The Mueller Report Is In

The long-awaited Mueller Report is in. If you’re a Democrat…you have everything you wanted. If you’re a Republican…you have everything you wanted. But no matter which side of the aisle you’re on, we’re all getting our first look at what two years of investigation and about $30-million of taxpayer funds gets you. What’s that? More than 400-pages of material. In it:

The President’s reaction to the appointing of Robert Mueller? He was less than pleased. “Oh my God. This is terrible,” he reportedly said. This is the end of my presidency…Everyone tells me if you get one of these independent counsels it ruins your presidency. It takes years and years and I won’t be able to do anything. This is the worst thing that ever happened to me.”

While the Trump campaign wasn’t ‘colluding’ with Russia…there was a good amount of communication.

As Mueller saw it, there were 10 instances of potential obstruction of justice analyzed by the special counsel.

Mueller’s team found “multiple acts by the president that were capable of exerting undue influence over law enforcement investigations, including the Russian-interference and obstruction investigations.”

What kept those “multiple acts” from crossing the line in to actual crimes? The White House staff – and their unwillingness to carry out the President’s directives. For example, when his White House counsel Don McGahn refused to fire Mueller. Apparently, McGahn admitted to investigators that President Trump called him twice, telling him "Mueller has to go." Trump apparently ordering McGahn to inform Deputy Attorney General Rod Rosenstein of that decision. McGahn felt uncomfortable with the request…and did not want to trigger a "Saturday Night Massacre" situation. That’s the moniker given to President Nixon's infamous 1973 purge of Justice Department officials who refused to fire the special prosecutor investigating Watergate.

On another occasion: After Trump asked Attorney General Jeff Sessions to resign in May 2017, the president held on to his resignation letter for 13 days. He showed it to aides on Air Force One…and he was warned such behavior could function as a “shock collar” to influence the Justice Department. Finally, on May 30th, the president returned the letter with a notation: “Not accepted.” Sessions ultimately stepped down Novmber 2018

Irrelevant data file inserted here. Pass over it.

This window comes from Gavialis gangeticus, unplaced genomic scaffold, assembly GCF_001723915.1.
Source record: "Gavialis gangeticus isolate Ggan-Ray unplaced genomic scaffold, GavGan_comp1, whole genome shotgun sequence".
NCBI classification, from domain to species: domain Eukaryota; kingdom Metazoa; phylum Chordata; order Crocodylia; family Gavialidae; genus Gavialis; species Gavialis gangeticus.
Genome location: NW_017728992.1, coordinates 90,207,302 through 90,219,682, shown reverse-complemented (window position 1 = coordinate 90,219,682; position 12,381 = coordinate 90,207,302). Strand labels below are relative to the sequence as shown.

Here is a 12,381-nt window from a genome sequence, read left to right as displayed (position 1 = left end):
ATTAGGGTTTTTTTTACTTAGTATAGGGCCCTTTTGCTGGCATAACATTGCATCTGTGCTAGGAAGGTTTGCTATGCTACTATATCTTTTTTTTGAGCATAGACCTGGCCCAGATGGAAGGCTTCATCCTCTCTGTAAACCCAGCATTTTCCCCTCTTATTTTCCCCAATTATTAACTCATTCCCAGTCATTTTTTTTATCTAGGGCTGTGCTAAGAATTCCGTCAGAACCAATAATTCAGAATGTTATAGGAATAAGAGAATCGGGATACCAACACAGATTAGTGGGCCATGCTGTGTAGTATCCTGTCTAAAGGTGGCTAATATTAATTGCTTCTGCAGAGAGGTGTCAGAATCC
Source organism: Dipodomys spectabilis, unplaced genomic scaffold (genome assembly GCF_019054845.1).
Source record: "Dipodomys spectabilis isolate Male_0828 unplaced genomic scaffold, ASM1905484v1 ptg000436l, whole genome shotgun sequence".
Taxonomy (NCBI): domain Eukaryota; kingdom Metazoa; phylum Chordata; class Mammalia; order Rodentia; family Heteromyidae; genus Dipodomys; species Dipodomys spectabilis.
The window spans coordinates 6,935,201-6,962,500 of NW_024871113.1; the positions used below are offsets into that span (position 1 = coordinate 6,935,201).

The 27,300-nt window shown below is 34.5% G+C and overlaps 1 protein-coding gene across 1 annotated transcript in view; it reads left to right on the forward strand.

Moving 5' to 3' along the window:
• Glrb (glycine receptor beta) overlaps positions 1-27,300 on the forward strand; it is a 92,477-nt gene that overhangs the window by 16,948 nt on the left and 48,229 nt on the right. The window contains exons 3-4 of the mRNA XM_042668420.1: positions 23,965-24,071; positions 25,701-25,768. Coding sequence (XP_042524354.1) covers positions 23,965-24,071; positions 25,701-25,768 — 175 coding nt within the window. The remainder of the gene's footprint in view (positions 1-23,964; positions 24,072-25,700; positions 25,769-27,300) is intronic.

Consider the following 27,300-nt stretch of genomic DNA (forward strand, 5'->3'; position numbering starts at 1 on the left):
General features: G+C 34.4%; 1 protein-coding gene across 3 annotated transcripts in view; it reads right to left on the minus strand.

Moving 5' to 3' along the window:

Mueller's final report says there was not enough evidence to prove that attendees willfully broke the law – not even with that infamous Trump Tower meeting. As you’ll recall, Donald Trump Jr. and other members of the Trump campaign team attended the meeting with a Russian lawyer. The meeting was billed it as an opportunity to get dirt on Hillary Clinton.

Still, Mueller wrote that he didn’t try to come to a conclusion about the president’s actual innocence or guilt because of a longstanding Justice Department policy that prevents a sitting president from being charged and put on trial.

In releasing the report, Attorney General William Barr has confirmed that the White House got early access to the redacted final report…and did not respond to press questions that he’s acting more like the President's lawyer than the attorney general. As for the unredacted version of the report, the Republican and Democratic heads in the Senate and House intelligence and judiciary committees will get to see that version next week, as will the leaders of both parties in the Senate and House. The Justice Department will provide a secure reading room for them to review the report.

Source: C-SPAN